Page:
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Analysis

Premiums for Medicare Advantage Expected to Drop 23% for 2020

By John Commins  
   September 25, 2019

HHS says MA plan options, benefits, and enrollment are expected in increase in the coming year.

With Medicare's open enrollment period looming on October 15, the Centers for Medicare & Medicaid Services announced this week that Medicare Advantage premiums for 2020 will drop by an average of 23% when compared with premiums in 2018.

Since 2017, the average monthly Medicare Advantage premium has fallen by 27.9%, and the 2020 estimates represent the lowest average monthly premium for a Medicare Advantage plan has been since 2007, CMS said. 

In addition, Health and Human Services Secretary Alex Azar said the 24 million people who are projected to enroll in Medicare advantage will have more plans and benefits to choose from.

"That is what CMS has been delivering with its improvements to Medicare Advantage: lower costs, more options, and benefits tailored to patients' needs," Azar said in a media release.

"This proven record of success—decreasing premiums in both Medicare Advantage and Medicare Part D—contrasts with proposals for a total government takeover of healthcare, which would destroy options such as Medicare Advantage that seniors increasingly choose," he said.  

Medicare Advantage enrollment has increased by more than 30% since 2017. CMS projects that Medicare Advantage enrollment, currently at 22.2 million, will increase to 24.4 million in 2020, representing about one third of the 60 million people in the Medicare program.  

CMS Administrator Seema Verma used the announcement to take a swipe at Medicare For All proposals touted by some Democratic presidential candidates.

"On the contrast, proposals for more government through Medicare for All or a public option, would only harm the progress we have made to protect and strengthen the Medicare program for future generations," Verma said.

Along with a previously announced 13.5% decline in the average monthly basic Part D premium, Verma said beneficiaries have saved about $2.65 billion in Medicare Advantage and Part D premium costs since 2017.

Critics of MA say it actually costs the federal government more money because MA enrollees generally are healthier, use fewer healthcare services, and would accrue lower costs for the program if they were enrolled in traditional Medicare.'

Katherine Holt, associate director of the Center for Medicare Advocacy, says that MA plans have been able to lower premiums by narrowing provider networks, and "aggressively managing care through difficult prior authorization requirements."

Holt says the Trump administration is "engaged in a concerted effort to steer beneficiaries to Medicare Advantage, whether or not a private plan is the right choice for their coverage needs."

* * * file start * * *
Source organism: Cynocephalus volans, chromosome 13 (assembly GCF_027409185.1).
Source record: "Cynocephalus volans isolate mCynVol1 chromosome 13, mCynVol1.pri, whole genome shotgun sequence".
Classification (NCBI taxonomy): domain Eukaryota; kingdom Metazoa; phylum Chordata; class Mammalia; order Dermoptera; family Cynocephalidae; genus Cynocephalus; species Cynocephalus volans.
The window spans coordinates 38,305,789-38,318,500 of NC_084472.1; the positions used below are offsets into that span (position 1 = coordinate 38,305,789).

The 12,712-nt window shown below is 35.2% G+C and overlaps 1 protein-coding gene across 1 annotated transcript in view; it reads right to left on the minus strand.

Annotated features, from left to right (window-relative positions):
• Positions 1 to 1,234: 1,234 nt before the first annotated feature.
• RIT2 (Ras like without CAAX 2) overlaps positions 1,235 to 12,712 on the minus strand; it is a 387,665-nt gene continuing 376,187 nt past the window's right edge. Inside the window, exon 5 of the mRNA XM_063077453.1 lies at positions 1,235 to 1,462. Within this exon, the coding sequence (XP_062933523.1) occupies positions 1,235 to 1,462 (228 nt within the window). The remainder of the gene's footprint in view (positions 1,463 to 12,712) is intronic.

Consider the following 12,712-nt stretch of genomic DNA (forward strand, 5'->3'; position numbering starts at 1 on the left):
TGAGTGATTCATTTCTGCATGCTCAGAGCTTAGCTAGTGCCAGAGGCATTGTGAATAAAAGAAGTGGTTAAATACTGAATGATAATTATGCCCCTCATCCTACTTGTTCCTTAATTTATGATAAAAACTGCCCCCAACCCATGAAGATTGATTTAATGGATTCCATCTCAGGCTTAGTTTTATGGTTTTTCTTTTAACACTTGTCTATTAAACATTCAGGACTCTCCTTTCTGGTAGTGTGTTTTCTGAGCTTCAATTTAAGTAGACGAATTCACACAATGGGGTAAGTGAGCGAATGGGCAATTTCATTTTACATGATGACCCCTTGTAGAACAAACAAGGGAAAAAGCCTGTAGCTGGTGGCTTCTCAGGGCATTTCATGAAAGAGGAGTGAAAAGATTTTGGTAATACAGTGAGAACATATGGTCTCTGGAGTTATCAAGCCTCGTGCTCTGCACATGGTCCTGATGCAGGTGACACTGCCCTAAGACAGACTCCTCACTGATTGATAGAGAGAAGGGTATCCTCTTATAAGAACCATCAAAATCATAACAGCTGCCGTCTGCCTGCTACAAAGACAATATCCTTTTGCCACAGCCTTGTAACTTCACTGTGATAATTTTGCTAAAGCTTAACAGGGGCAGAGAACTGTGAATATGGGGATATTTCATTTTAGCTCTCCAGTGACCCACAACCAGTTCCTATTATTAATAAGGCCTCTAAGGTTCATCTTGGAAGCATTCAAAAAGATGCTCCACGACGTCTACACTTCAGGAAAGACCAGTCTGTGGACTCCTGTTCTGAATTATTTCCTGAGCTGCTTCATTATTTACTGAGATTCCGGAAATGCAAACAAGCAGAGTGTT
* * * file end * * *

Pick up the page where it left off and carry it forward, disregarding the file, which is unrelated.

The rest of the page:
"More choices are not necessarily better choices," Holt says. "Beneficiaries should carefully weigh the value of Medicare Advantage plan extra benefits against the need for significant access to medical services as available in Original Medicare."

The projected average monthly basic Part D premium of $30 in 2020 is the lowest the Part D basic premium has been since 2013.    

According to CMS:

  • MA average monthly premiums are expected to drop 14% to $23 in 2020, down from $26.87 in 2019.
     
  • Beneficiaries will have about 1,200 new MA plans operating in 2020 than in 2018.
     
  • The average number of MA plan choices per county will increase from about 33 plans in 2019 to 39 plans in 2020. This represents an increase of 49% since 2017.
     
  • The continued decline in Medicare Advantage and Part D premiums over the past three years is estimated to save taxpayers nearly $6 billion in the form of lower Medicare premium subsidies.   

America's Health Insurance Plans said beneficiaries are flocking to MA "because it delivers better services, better care and better value than traditional Medicare."

"Medicare Advantage continues to outperform and offer better coverage and care than traditional Medicare, even though the average payment to MA plans is equivalent to costs for traditional Medicare, AHIP said.

“Proposals for more government through Medicare for All or a public option, would only harm the progress we have made to protect and strengthen the Medicare program for future generations.”

John Commins is a content specialist and online news editor for HealthLeaders, a Simplify Compliance brand.


KEY TAKEAWAYS

Since 2017, the average monthly Medicare Advantage premium has fallen by 27.9%, and the 2020 estimates represent the lowest average monthly premium for a Medicare Advantage plan has been since 2007,

CMS projects that Medicare Advantage enrollment, currently at 22.2 million, will increase to 24.4 million in 2020, representing about one third of the 60 million people in the Medicare program.


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